Mary Elizabeth Dewey 1821 ~
Born in Gloucester, Massachusetts, October 27, 1821. Daughter of Orville and Louisa (Farnham) Dewey. Author of "Life and Letters of Catherine Sedgwick," and "Autobiography and Letters of Orville Dewey."

Anna Elizabeth Dickinson 1842 ~ 1932
Who is an author, playwright, actress, philanthropist and public speaker. She was born in Philadelphia, October 28, 1842. Her parents were Quakers and she was educated at the Friends' Free School. She began her public career by speaking on slavery and temperance. In 1861 she was given a position in the United States Mint, in Philadelphia but was removed because of the charges against General McClellan, which she made in a public address. In 1864 she donated to the Freedman's Relief Society a thousand dollars, the proceeds of one lecture. In 1876 she made her first appearance on the stage in a play from her own pen, called "A Crown of Thorns." She tried other parts, but her career met with disaster. Her principal success has been in the lecture field. She is the author of "A Ragged Register of People, Places and Opinions."

Mary Mapes Dodge 1838 ~
For many years editor of St. Nicholas, and through this magazine she endeared herself to the youth of America. Mrs. Dodge was a native of New York City, where she was born January 26, 1838. Her father was Professor James J. Mapes, one of the first promoters of scientific farming in the United States. When quite young, she married William Dodge, a lawyer of New York, and after his death took up the vocation of literature as a means of educating her two sons. At first her writings were short sketches for children, a volume of which was published in 1864 under the name of "Irvington Stories." This was followed by "Hans Brinker, or the Silver Skates." She was engaged with Harriet Beecher Stowe and Donald G. Mitchell as one of the editors of Hearth and Home, conducting the children's department of that journal for several years. From this she became editor of St. Nicholas in 1873, and continued in that position until her death in 1905. Her famous story, "Hans Brinker," has been translated into Dutch, French, German, Russian and Italian. She also published a number of other volumes of prose and poetry and contributed to the principal magazines of the country, the Atlantic, Harper's and the Century.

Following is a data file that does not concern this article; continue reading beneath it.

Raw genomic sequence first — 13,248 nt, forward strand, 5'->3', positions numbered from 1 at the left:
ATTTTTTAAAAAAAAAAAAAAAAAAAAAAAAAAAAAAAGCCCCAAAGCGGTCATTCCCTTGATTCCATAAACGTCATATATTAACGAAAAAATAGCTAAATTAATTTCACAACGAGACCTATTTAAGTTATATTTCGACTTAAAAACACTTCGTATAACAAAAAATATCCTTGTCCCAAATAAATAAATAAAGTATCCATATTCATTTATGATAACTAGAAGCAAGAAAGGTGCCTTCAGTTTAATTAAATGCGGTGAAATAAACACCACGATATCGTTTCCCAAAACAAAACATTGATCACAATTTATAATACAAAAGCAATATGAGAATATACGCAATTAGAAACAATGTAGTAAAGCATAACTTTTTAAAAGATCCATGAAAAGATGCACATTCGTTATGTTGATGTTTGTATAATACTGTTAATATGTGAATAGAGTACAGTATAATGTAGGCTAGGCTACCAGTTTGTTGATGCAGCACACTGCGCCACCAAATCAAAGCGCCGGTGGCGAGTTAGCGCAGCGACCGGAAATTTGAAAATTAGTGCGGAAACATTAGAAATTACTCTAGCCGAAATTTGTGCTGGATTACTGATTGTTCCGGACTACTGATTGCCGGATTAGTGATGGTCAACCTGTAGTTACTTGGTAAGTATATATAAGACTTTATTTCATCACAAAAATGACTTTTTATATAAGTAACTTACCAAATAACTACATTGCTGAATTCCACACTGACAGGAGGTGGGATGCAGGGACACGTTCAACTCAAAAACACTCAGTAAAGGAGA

Helen James Dole
Born in Worcester. Daughter of William Montgomery and Frances Fletcher Bennett. Translator of Victor Hugo's "Ninety-Three," Theuriet's "Abbe Daniel," Pierre Loti's "Iceland Fisherman," Theuriet, "Rustic Life in France," Rostand's "Cyrano de Bergerac," also orations of Marat, and many other French books.

Ella Loraine Dorsey 1853 ~
Miss Dorsey was born in Washington, D. C, March 2, 1853. Daughter of Lorenzo and Anna Hanson Dorsey. Is a graduate of the Visitation Convent, Georgetown, D. C. For many years special correspondent for Washington, Chicago, Boston, and Cincinnati papers. Indexer and Russian translator. Scientific Library, United States Department of the Interior. Is a member of the advisory board of Trinity College, the Catholic college for the higher education of women in the United States, located in Washington, D. C. Member of the Daughters of the American Revolution, Colonial Dames, and other patriotic societies. Has contributed able articles to the magazines and has written many stories, among them "Midshipman Bob," "The Two Tramps," "The Taming of Polly," "Pickle and Pepper," "Pocahontas," "The End of the White Man's Trail."

Alice May Douglas 1865 ~
Born in Bath, Maine, June 28, 1865. Daughter of Joshua Lufkin and Helen Lauraman Harvey Douglas. Writer of Sunday School lessons for the primary department in Sunday School journals. Active worker in the missionary societies of the Methodist Church. Delegate to the Boston Peace Congress. Founder of the Peace Makers' Band, and the author of several volumes of verse and songs, also stories and booklets. Contributor to magazines and religious papers.